For each type of headset there is also a different kind of controller – for example, if you use Sony’s Playstation VR headset then they have their own proprietary Move Motion Controllers that work well with it. When using Oculus’ Rift HMD all sorts of third-party Bluetooth gamepads can be used like the Xbox One Controller or Nintendo Switch Pro Controller when playing games designed by developers who support them (though these options will vary depending on what device you’re using).

The most advanced controllers to date is the Valve Index Controllers that have 18 “tracked” degrees of freedom (DOF) sensors in each controller and a suite of new features to elevate VR quality.

You can read more about the Index here.

Haptic Gear

Haptic gear applies to wearable input devices. These wearable input devices provide sensory feedback to the user. For example, the simulation of touch might be stimulated by applying vibrations, motions, and forces to the user via the device.

There are more advanced haptic systems like vests, helmets, gloves, and even shoes that can provide the user with physical simulations to emulate the effects of punches, bumps, and strikes within the virtual environment.

Eye Tracking Devices

This is one aspect of virtual reality technology that is not yet fully developed. However, it looks like this field will be the next big thing in VR technology because… I believe it’s a huge step forward for people who are deaf or have disabilities. This is a practical use for using your eyes to select menu options or objects in virtual reality. One of the biggest benefits is to selectively render based on data about tracking and detecting where the eyes look – and this is tracked by the pupil or fovea. This process is called foveated rendering; it decreases the number of rendered pixels required at a given moment. This results in a more immersive experience with better graphics performance, which translates to less costly hardware for VR.

Virtual Reality Accessories

Different VR equipment sets can include certain accessories that can make the VR experience a bit more comfortable. These accessories can include carrying cases, foam replacements, anti-slip grips, and ceiling-mounted pulley systems. If you’d like to read more on the accessories we recommend, you can click here.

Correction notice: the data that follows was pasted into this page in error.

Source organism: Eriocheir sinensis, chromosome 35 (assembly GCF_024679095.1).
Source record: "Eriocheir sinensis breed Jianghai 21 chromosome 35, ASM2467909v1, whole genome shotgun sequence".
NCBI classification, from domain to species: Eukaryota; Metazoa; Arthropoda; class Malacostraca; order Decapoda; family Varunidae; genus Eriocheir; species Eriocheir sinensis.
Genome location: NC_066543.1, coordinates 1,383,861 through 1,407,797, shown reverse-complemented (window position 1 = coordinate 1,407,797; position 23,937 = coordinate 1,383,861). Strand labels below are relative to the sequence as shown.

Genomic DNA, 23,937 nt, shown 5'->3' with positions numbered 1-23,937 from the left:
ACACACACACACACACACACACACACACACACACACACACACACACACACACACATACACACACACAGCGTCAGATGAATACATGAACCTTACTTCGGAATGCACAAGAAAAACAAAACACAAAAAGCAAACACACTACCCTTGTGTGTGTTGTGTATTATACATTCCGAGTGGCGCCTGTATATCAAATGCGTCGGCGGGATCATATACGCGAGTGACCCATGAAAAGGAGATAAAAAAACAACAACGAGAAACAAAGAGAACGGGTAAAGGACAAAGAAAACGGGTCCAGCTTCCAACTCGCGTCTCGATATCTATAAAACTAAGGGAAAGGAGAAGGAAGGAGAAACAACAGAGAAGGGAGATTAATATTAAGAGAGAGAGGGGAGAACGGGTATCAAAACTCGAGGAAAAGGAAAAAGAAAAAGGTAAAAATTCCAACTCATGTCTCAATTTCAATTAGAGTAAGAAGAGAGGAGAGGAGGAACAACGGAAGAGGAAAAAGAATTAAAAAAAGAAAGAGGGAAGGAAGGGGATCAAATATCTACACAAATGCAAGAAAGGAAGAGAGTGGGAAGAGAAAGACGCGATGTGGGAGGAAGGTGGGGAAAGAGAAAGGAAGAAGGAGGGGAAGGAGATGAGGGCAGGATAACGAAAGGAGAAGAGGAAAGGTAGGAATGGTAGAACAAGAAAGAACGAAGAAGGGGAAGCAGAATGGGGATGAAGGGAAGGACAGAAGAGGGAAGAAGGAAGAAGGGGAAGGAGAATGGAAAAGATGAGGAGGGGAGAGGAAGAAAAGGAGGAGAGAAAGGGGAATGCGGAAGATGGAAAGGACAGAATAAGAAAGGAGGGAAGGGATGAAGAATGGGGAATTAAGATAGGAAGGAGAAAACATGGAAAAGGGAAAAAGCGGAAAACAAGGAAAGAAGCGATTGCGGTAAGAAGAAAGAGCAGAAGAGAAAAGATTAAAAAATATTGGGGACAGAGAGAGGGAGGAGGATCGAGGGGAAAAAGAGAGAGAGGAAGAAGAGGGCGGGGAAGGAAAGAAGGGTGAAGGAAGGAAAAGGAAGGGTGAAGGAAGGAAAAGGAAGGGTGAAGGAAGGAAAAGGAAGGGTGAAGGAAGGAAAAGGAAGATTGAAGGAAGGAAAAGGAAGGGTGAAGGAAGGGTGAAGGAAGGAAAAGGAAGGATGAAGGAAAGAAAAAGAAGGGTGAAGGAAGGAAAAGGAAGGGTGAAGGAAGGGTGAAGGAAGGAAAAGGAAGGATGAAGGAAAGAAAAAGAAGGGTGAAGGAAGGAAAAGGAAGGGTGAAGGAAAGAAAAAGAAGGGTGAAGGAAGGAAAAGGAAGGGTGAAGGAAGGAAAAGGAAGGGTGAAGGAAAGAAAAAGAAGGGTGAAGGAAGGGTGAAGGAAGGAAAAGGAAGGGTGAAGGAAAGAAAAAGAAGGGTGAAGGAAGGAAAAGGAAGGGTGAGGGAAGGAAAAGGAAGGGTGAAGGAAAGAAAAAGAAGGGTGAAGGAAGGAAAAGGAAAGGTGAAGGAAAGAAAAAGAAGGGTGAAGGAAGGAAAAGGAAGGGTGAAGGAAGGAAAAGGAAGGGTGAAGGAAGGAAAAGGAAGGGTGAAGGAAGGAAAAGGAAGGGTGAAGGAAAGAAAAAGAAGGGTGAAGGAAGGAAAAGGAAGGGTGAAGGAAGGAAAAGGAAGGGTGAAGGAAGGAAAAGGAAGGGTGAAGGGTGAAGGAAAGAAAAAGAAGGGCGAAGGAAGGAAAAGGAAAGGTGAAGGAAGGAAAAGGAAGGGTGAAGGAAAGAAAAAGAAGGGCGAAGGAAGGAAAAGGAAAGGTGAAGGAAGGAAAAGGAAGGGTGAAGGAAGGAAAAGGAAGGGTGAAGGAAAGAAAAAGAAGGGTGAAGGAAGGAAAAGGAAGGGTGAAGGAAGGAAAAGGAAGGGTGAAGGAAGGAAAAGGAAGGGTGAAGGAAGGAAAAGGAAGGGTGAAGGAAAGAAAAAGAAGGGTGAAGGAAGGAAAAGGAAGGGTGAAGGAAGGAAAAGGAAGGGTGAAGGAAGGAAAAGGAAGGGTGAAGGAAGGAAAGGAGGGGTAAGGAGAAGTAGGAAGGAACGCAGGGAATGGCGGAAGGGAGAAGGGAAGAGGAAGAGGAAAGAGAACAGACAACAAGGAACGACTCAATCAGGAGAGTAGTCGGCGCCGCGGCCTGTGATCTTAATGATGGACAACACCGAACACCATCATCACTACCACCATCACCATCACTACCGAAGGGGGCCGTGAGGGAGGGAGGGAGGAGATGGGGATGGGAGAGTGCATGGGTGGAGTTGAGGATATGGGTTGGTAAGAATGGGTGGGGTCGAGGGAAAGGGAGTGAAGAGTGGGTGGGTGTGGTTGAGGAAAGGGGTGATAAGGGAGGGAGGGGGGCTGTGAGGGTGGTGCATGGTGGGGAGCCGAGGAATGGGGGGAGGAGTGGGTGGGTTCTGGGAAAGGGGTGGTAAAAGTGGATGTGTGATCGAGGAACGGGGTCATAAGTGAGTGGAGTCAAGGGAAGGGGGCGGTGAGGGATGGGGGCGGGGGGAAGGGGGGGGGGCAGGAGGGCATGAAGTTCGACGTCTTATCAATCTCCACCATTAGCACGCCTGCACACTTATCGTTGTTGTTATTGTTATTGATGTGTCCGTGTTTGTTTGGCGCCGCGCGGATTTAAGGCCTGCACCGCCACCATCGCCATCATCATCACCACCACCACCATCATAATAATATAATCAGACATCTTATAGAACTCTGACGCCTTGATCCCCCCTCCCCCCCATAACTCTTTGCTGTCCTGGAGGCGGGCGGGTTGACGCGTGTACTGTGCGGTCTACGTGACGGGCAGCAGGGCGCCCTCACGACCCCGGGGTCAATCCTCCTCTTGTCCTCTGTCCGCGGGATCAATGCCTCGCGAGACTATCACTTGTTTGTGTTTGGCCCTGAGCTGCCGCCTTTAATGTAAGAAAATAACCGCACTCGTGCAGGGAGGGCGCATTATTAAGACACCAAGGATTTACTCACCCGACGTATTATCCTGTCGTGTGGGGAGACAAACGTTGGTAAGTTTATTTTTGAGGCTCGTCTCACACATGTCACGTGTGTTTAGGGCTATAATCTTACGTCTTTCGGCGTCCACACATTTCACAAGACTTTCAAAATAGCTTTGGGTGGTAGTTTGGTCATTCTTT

If the player has a game console in their living room like an Xbox One or PlayStation, then users can buy one of those consoles’ virtual reality accessories instead of buying hardware from all three companies listed before (Oculus Rift, HTC Vive, and Microsoft Mixed Reality). These include: Sony’s PSVR headset for PlayStation gaming consoles and Nvidia Shield TV platform; both require players to already own these

Virtual Reality Hardware Requirements

Interestingly, one might be surprised to know that not all virtual reality devices require computer hardware in order to work. But in general, virtual reality requires powerful graphics processing units, or GPUs, for fast real-time performance. Make sure you have the right hardware before using your VR headset or risk motion sickness. Virtual reality is only as good as the hardware it runs on. As technology improves, the price of hardware decreases, and more people can access virtual reality, which is ultimately the goal.

If you would like to read a bit more on what PC specifications we recommend, you can have a look at this article here. It is also important to note that the specifications for running and the specifications for development will differ a lot. The specifications for developing virtual environments will be a lot higher than the specifications to just run the equipment.

Leah van der Walt

Leah van der Walt

Leah is a 3D Artist & VR / AR Developer with 8 years of experience. Based in South Africa, she is a passionate teacher and loves to listen to drum and bass in her spare time.